2. Substantially Different Jobs: A beneficiary may satisfy the employer’s actual minimum requirement through experience gained with the sponsoring employer if the position in which the experience was gained is not substantially comparable to the offered PERM position. A “substantially comparable” job means a job requiring performance of the same job duties more than 50 percent of the time. For more information, visit: PERM: Using Experience Gained With the Sponsoring Employer.
  3. Qualifying Experience Gained with a Related Entity: A beneficiary can use qualifying experience gained during employment with an entity that is related to the sponsoring employer as long as the companies have different Federal Employer Identification Numbers (FEIN). 

Who can pay for the PERM process? 

According to PERM regulations, the employer must pay for the entire PERM process, including legal fees and advertisement costs. The I-140 immigrant petition and I-485 adjustment of status application can be paid by either the employer or foreign worker. 

Why can’t the foreign worker beneficiary be involved in the recruitment process?

According to PERM regulations, the foreign worker beneficiary is not allowed to be involved in any portion of the recruitment process. This rule is in place to prevent any undue influence over the recruitment process by the beneficairy.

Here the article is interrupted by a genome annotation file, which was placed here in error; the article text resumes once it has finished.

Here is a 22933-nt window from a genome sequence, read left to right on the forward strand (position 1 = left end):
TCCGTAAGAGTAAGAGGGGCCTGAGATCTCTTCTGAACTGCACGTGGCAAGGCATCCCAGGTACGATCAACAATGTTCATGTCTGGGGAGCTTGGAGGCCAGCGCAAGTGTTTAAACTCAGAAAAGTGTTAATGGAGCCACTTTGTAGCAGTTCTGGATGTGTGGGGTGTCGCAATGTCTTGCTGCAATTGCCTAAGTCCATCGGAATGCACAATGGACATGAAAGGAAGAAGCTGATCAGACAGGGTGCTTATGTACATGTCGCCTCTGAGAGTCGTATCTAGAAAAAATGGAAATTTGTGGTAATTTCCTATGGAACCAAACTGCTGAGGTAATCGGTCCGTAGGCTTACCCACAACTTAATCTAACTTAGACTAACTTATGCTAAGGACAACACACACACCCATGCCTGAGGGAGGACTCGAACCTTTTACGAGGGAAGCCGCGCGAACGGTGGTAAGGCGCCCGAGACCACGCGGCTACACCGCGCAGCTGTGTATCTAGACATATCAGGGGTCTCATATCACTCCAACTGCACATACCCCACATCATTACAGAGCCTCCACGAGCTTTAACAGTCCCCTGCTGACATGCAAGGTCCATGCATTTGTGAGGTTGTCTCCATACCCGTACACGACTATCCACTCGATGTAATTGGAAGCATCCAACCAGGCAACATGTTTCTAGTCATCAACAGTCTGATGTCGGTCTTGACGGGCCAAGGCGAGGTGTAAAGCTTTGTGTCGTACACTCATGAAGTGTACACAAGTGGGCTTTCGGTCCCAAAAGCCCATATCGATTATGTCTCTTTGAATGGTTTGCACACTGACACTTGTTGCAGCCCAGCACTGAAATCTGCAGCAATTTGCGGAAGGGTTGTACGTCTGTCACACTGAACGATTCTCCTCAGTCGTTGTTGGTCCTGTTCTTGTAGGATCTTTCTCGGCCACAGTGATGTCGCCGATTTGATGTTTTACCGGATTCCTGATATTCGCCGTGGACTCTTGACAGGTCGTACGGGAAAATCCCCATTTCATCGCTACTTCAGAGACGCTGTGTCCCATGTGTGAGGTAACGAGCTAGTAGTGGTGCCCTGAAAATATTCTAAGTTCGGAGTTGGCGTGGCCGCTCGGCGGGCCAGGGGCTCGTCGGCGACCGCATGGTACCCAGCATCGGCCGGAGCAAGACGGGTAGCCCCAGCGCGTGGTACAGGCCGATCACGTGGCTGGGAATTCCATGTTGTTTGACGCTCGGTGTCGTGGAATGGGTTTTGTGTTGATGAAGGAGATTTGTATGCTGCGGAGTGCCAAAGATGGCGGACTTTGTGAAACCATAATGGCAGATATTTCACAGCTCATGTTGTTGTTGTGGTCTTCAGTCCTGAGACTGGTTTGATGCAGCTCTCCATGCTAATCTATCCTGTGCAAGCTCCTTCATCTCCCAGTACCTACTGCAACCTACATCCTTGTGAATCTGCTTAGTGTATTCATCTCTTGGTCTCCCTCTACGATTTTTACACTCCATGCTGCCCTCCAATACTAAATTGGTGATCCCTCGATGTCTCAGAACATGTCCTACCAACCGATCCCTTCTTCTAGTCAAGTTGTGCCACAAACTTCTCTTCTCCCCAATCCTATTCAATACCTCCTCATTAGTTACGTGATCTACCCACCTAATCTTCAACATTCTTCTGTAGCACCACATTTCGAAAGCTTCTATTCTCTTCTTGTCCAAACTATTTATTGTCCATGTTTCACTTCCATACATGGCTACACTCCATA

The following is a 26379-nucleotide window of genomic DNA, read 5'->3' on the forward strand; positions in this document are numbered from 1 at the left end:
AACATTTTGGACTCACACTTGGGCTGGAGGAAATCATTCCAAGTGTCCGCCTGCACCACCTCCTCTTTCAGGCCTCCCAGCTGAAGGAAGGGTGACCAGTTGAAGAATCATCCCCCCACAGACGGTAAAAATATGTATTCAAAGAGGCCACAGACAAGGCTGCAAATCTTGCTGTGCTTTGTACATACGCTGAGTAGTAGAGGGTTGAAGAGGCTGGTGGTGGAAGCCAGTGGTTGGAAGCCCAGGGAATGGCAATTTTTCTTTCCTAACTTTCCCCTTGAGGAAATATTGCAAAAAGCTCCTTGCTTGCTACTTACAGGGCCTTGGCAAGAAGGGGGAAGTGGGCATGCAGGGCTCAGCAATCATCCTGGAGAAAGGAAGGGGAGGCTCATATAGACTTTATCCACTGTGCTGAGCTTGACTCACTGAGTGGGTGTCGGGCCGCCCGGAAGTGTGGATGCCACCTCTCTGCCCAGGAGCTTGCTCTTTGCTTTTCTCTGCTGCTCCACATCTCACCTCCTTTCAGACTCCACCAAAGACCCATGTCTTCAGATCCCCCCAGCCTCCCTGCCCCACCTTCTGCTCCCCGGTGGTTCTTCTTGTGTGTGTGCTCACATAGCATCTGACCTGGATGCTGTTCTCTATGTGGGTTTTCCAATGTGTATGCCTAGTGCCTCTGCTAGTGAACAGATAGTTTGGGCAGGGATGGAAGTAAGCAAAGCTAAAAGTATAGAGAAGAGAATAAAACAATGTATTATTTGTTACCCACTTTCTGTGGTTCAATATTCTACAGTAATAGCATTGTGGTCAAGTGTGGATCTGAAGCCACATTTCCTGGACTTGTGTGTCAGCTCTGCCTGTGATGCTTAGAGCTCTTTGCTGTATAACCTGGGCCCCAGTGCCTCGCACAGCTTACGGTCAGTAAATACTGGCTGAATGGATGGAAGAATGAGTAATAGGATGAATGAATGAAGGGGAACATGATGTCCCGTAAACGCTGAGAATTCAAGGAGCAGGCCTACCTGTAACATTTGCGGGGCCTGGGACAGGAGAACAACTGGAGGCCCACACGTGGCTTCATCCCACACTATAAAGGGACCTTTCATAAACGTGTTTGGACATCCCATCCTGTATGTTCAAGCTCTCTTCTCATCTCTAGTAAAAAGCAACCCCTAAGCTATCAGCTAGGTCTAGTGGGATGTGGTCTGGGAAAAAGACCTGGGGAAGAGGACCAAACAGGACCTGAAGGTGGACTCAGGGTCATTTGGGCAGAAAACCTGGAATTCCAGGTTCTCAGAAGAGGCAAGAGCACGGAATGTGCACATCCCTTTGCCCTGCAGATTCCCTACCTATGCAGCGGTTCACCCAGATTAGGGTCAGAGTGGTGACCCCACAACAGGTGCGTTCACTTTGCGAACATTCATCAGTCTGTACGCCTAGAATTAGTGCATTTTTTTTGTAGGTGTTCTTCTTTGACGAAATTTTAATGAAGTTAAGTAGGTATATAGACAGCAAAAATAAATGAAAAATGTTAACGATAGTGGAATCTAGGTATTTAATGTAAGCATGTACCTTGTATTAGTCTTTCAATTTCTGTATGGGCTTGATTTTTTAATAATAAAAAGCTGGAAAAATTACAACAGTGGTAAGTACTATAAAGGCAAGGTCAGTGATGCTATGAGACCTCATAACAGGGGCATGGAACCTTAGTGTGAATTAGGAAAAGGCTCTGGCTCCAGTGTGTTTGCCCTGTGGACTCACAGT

Is it necessary for the foreign worker to be in the U.S. for an employer to file a PERM application?

No, a beneficiary does not need to be in the U.S. for an employer to file a PERM application on their behalf. In fact, the beneficiary does not need to work for the U.S. employer until the green card is obtained. This is because employment-based sponsorship is for a future position. However, the employer must take into account ability to pay considerations if the beneficiary will not be on payroll from the date the PERM application is filed.

What is ability to pay?

An employer sponsoring a foreign worker for a PERM-based green card must prove its Ability to Pay (ATP) the beneficiary the prevailing wage specified on the PERM application, from the time the PERM is filed until the green card is issued. There are three methods to demonstrate this ability to pay:

  1. Evidence that the wage paid to the beneficiary is equal to or greater than the proffered wage (pay-stubs, W-2s);
  2. Evidence that the company’s net income is equal to or greater than the proffered wage (annual report, tax return, or audited financial statement); OR
  3. Evidence that the company’s net assets are equal to or greater than the proffered wage (annual report, tax return, or audited financial statement).

Example 1: The beneficiary is employed by Company X from the time the PERM application is filed, and the prevailing wage is $80,000 per year. The beneficiary’s current salary is $82,000 per year. Company X can demonstrate ATP.

Example 2: The beneficiary is employed by Company X from the time the PERM application is filed. The prevailing wage is $80,000 per year, and the beneficiary’s current salary is $70,000 per year. Company X has a net income of $150,000. The company can demonstrate it has the ability to pay the difference between the prevailing wage and the current salary ($150,000 net income covers the $10,000 difference). Company X can demonstrate ATP.